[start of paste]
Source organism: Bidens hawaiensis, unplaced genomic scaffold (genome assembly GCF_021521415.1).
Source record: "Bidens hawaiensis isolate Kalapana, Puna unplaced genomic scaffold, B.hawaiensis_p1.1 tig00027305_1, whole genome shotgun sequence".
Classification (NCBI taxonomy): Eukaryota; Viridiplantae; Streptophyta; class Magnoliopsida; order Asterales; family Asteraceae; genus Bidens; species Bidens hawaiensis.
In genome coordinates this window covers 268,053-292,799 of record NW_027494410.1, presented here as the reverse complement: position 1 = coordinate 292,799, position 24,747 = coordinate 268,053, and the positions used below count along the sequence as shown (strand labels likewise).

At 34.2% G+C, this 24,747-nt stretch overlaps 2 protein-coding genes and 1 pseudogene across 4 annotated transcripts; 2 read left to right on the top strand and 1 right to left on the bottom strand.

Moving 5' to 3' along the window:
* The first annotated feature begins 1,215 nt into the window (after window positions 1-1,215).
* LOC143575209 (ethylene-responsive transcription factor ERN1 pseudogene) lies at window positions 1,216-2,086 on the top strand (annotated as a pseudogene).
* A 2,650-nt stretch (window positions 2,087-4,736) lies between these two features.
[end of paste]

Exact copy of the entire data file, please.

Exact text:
Source organism: Bidens hawaiensis, unplaced genomic scaffold (genome assembly GCF_021521415.1).
Source record: "Bidens hawaiensis isolate Kalapana, Puna unplaced genomic scaffold, B.hawaiensis_p1.1 tig00027305_1, whole genome shotgun sequence".
Classification (NCBI taxonomy): Eukaryota; Viridiplantae; Streptophyta; class Magnoliopsida; order Asterales; family Asteraceae; genus Bidens; species Bidens hawaiensis.
In genome coordinates this window covers 268,053-292,799 of record NW_027494410.1, presented here as the reverse complement: position 1 = coordinate 292,799, position 24,747 = coordinate 268,053, and the positions used below count along the sequence as shown (strand labels likewise).

At 34.2% G+C, this 24,747-nt stretch overlaps 2 protein-coding genes and 1 pseudogene across 4 annotated transcripts; 2 read left to right on the top strand and 1 right to left on the bottom strand.

Moving 5' to 3' along the window:
* The first annotated feature begins 1,215 nt into the window (after window positions 1-1,215).
* LOC143575209 (ethylene-responsive transcription factor ERN1 pseudogene) lies at window positions 1,216-2,086 on the top strand (annotated as a pseudogene).
* A 2,650-nt stretch (window positions 2,087-4,736) lies between these two features.